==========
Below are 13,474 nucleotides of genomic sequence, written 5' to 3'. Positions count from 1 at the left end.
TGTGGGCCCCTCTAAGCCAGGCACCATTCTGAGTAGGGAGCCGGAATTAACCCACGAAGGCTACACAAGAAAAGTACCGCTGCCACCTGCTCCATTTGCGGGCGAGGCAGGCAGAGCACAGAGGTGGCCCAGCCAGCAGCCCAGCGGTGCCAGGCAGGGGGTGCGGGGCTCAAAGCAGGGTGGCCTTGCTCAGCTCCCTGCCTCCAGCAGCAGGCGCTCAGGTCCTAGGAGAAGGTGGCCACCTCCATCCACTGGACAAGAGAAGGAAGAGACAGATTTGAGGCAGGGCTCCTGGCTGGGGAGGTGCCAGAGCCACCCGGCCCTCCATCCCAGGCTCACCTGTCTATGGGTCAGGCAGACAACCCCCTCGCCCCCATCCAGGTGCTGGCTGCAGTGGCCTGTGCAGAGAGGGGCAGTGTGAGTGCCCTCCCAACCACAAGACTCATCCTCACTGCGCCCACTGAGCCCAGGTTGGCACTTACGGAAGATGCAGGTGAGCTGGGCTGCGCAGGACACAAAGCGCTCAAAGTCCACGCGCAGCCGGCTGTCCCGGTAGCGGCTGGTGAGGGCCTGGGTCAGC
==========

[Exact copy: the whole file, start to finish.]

Below are 13,474 nucleotides of genomic sequence, written 5' to 3'. Positions count from 1 at the left end.
TGTGGGCCCCTCTAAGCCAGGCACCATTCTGAGTAGGGAGCCGGAATTAACCCACGAAGGCTACACAAGAAAAGTACCGCTGCCACCTGCTCCATTTGCGGGCGAGGCAGGCAGAGCACAGAGGTGGCCCAGCCAGCAGCCCAGCGGTGCCAGGCAGGGGGTGCGGGGCTCAAAGCAGGGTGGCCTTGCTCAGCTCCCTGCCTCCAGCAGCAGGCGCTCAGGTCCTAGGAGAAGGTGGCCACCTCCATCCACTGGACAAGAGAAGGAAGAGACAGATTTGAGGCAGGGCTCCTGGCTGGGGAGGTGCCAGAGCCACCCGGCCCTCCATCCCAGGCTCACCTGTCTATGGGTCAGGCAGACAACCCCCTCGCCCCCATCCAGGTGCTGGCTGCAGTGGCCTGTGCAGAGAGGGGCAGTGTGAGTGCCCTCCCAACCACAAGACTCATCCTCACTGCGCCCACTGAGCCCAGGTTGGCACTTACGGAAGATGCAGGTGAGCTGGGCTGCGCAGGACACAAAGCGCTCAAAGTCCACGCGCAGCCGGCTGTCCCGGTAGCGGCTGGTGAGGGCCTGGGTCAGC